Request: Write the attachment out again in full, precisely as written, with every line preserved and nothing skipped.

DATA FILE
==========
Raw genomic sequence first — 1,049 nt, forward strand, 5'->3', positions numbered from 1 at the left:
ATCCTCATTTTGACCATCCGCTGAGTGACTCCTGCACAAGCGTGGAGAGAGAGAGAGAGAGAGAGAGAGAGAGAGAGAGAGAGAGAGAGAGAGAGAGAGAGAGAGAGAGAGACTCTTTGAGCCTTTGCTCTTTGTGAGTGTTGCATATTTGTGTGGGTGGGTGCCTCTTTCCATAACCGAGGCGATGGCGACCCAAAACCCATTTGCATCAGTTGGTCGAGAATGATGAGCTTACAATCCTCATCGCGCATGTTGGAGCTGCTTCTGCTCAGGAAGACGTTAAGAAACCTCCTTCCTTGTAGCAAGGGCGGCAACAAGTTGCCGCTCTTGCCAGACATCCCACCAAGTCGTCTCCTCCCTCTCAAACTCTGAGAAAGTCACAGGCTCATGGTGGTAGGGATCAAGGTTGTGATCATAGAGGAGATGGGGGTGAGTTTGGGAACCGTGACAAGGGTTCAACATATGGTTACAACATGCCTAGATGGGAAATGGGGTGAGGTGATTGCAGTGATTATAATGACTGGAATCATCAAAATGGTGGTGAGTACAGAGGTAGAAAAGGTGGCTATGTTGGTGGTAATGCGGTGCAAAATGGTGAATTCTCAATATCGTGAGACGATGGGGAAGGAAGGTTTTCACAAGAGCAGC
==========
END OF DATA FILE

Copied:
Raw genomic sequence first — 1,049 nt, forward strand, 5'->3', positions numbered from 1 at the left:
ATCCTCATTTTGACCATCCGCTGAGTGACTCCTGCACAAGCGTGGAGAGAGAGAGAGAGAGAGAGAGAGAGAGAGAGAGAGAGAGAGAGAGAGAGAGAGAGAGAGAGAGAGACTCTTTGAGCCTTTGCTCTTTGTGAGTGTTGCATATTTGTGTGGGTGGGTGCCTCTTTCCATAACCGAGGCGATGGCGACCCAAAACCCATTTGCATCAGTTGGTCGAGAATGATGAGCTTACAATCCTCATCGCGCATGTTGGAGCTGCTTCTGCTCAGGAAGACGTTAAGAAACCTCCTTCCTTGTAGCAAGGGCGGCAACAAGTTGCCGCTCTTGCCAGACATCCCACCAAGTCGTCTCCTCCCTCTCAAACTCTGAGAAAGTCACAGGCTCATGGTGGTAGGGATCAAGGTTGTGATCATAGAGGAGATGGGGGTGAGTTTGGGAACCGTGACAAGGGTTCAACATATGGTTACAACATGCCTAGATGGGAAATGGGGTGAGGTGATTGCAGTGATTATAATGACTGGAATCATCAAAATGGTGGTGAGTACAGAGGTAGAAAAGGTGGCTATGTTGGTGGTAATGCGGTGCAAAATGGTGAATTCTCAATATCGTGAGACGATGGGGAAGGAAGGTTTTCACAAGAGCAGC